I have picked on Morningstar here and on RealMoney.com more times than I can remember. Greg's take seems to be similar to mine -- Morningstar's system is very close to worthless.
The big issue, as I see it (and Greg touches on this) is that the ratings are based on past performance. Morningstar has a lot of CFAs in its stable. Weaving together a reasonable forward looking analysis on a country, cap size or style is not that difficult to do. Clearly any effort to do this across the board would yield some conclusions that are correct and some that are wrong. If they are right more often than they are wrong they would be adding value.
Case in point: Awhile back I wrote a piece for RealMoney about Sweden possibly getting ready to have a run of outperformance. The forward looking analysis applied was quite simple. Higher GDP growth is expected (which is good for the economy) and the Riksbank (the Swedish central bank) was just starting a tightening cycle (good for the currency).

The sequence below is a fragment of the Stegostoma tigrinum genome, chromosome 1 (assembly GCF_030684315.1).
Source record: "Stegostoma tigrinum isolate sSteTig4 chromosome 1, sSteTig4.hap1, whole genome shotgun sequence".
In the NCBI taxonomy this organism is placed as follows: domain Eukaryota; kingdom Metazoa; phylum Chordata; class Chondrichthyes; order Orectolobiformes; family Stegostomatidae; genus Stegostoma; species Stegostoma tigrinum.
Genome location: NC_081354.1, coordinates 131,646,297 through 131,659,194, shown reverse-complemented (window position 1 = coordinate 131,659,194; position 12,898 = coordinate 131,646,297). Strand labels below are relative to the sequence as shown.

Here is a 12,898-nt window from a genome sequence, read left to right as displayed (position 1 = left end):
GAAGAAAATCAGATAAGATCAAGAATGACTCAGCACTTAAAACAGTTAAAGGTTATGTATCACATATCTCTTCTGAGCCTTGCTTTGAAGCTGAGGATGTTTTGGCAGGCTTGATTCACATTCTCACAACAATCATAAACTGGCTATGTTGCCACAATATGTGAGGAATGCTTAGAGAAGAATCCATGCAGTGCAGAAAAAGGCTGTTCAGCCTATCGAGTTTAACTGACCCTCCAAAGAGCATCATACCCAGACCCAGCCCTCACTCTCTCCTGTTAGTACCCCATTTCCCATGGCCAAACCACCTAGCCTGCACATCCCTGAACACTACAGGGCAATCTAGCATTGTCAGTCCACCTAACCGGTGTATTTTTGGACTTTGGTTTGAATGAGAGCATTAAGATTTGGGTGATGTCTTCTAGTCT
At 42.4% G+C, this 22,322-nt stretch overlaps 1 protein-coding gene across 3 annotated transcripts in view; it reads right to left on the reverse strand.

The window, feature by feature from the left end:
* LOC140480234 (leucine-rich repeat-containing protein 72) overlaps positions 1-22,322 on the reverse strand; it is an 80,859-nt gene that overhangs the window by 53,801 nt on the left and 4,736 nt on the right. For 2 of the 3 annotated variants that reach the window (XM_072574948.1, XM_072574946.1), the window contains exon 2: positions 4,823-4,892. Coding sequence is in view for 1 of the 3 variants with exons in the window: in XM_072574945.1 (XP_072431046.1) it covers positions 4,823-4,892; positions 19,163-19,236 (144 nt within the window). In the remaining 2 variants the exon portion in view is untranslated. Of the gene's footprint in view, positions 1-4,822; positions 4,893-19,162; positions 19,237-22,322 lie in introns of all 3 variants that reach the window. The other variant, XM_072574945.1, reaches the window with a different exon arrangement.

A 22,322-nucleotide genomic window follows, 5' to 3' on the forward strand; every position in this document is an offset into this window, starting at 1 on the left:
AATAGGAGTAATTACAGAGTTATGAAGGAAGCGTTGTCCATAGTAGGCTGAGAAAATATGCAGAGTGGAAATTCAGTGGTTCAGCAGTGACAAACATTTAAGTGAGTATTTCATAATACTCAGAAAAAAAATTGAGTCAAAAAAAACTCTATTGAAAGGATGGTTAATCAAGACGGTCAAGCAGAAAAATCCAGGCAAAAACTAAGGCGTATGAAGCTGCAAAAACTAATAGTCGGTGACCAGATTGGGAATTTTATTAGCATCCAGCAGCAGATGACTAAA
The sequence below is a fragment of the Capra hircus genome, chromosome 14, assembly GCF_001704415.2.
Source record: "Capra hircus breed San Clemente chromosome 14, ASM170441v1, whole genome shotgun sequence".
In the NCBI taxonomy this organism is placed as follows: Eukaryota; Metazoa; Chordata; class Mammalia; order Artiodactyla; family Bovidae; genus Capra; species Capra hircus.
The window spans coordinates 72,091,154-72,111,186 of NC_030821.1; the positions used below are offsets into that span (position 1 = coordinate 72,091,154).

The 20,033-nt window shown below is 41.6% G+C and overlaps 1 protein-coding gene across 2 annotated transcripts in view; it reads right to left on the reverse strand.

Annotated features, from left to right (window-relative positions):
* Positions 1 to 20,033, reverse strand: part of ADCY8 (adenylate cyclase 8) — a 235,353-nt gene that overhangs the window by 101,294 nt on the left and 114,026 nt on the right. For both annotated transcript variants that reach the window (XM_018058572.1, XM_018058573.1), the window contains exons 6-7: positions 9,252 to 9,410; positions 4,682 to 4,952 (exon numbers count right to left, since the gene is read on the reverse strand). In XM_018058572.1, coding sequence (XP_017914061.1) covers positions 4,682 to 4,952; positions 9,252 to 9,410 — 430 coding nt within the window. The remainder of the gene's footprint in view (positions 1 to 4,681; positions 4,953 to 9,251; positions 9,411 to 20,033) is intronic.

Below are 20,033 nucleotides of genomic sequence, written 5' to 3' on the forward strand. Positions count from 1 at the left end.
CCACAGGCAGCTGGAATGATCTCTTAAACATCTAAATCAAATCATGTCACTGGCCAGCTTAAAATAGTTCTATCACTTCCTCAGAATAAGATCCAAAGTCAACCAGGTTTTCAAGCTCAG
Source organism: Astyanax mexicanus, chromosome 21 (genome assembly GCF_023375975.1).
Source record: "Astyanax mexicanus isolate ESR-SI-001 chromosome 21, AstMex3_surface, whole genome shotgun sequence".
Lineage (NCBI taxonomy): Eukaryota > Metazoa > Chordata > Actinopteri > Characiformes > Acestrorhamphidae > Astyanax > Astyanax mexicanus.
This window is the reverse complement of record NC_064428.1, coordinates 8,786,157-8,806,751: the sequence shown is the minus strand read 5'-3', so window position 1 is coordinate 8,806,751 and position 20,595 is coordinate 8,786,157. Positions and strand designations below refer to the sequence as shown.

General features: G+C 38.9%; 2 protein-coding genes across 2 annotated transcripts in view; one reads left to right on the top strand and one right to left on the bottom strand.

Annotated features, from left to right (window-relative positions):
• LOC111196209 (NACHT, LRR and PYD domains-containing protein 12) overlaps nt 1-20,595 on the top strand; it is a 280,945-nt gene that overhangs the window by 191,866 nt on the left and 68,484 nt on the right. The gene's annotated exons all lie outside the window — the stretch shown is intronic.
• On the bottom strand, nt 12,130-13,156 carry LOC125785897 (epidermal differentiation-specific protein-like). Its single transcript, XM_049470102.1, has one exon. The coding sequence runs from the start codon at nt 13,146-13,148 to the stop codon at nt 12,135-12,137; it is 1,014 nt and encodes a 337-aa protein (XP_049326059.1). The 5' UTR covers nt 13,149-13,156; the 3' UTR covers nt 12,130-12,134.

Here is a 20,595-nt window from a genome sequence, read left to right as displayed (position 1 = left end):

So far this turned out to be correct. iShares MSCI Sweden Index (ETF: EWD) has outperformed SPY by about ten percentage points and the dollar is down a couple of krona cents vs. the Swedish currency. I pay attention to Sweden on a regular basis, which is how I was in touch with the idea. I can guarantee that at some point the same circumstances will present themselves for some other country, and that trade will work too.
The point here is that forward looking analysis can does not have to be difficult. A firm like Morningstar could easily do some simple things like this and actually provide some useful insight.
To be clear about one thing, the circumstances that lead me to the Sweden idea simply put the odds in favor of the trade working. When I see something like in the future, I will probably write about it -- but the trade may not work. If you can put odds in your favor more often than not, you will probably do well but results are never guaranteed.